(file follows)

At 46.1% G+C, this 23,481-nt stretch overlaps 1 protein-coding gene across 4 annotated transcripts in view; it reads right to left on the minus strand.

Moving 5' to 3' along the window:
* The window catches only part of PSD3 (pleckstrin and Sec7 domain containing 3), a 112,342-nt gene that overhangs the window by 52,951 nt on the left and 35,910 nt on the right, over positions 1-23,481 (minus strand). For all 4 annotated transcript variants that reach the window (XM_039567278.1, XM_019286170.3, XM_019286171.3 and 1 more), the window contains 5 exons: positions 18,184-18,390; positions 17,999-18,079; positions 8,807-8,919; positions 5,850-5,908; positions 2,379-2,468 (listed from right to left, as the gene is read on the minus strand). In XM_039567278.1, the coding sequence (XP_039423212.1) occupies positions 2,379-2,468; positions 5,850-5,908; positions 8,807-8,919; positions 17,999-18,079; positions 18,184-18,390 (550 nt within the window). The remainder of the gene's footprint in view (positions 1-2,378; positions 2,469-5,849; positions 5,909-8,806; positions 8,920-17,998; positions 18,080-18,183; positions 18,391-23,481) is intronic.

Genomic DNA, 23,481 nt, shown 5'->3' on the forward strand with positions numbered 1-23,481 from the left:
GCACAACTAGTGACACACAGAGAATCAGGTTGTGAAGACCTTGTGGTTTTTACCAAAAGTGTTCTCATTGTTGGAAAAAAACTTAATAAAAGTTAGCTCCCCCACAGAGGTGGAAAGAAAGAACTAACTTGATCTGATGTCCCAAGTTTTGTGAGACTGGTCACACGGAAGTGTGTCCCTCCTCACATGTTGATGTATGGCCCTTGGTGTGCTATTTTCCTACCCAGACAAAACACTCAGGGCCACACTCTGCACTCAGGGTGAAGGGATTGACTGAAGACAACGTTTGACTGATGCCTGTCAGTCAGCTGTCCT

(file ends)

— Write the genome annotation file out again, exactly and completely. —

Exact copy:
At 46.1% G+C, this 23,481-nt stretch overlaps 1 protein-coding gene across 4 annotated transcripts in view; it reads right to left on the minus strand.

Moving 5' to 3' along the window:
* The window catches only part of PSD3 (pleckstrin and Sec7 domain containing 3), a 112,342-nt gene that overhangs the window by 52,951 nt on the left and 35,910 nt on the right, over positions 1-23,481 (minus strand). For all 4 annotated transcript variants that reach the window (XM_039567278.1, XM_019286170.3, XM_019286171.3 and 1 more), the window contains 5 exons: positions 18,184-18,390; positions 17,999-18,079; positions 8,807-8,919; positions 5,850-5,908; positions 2,379-2,468 (listed from right to left, as the gene is read on the minus strand). In XM_039567278.1, the coding sequence (XP_039423212.1) occupies positions 2,379-2,468; positions 5,850-5,908; positions 8,807-8,919; positions 17,999-18,079; positions 18,184-18,390 (550 nt within the window). The remainder of the gene's footprint in view (positions 1-2,378; positions 2,469-5,849; positions 5,909-8,806; positions 8,920-17,998; positions 18,080-18,183; positions 18,391-23,481) is intronic.

Genomic DNA, 23,481 nt, shown 5'->3' on the forward strand with positions numbered 1-23,481 from the left:
GCACAACTAGTGACACACAGAGAATCAGGTTGTGAAGACCTTGTGGTTTTTACCAAAAGTGTTCTCATTGTTGGAAAAAAACTTAATAAAAGTTAGCTCCCCCACAGAGGTGGAAAGAAAGAACTAACTTGATCTGATGTCCCAAGTTTTGTGAGACTGGTCACACGGAAGTGTGTCCCTCCTCACATGTTGATGTATGGCCCTTGGTGTGCTATTTTCCTACCCAGACAAAACACTCAGGGCCACACTCTGCACTCAGGGTGAAGGGATTGACTGAAGACAACGTTTGACTGATGCCTGTCAGTCAGCTGTCCT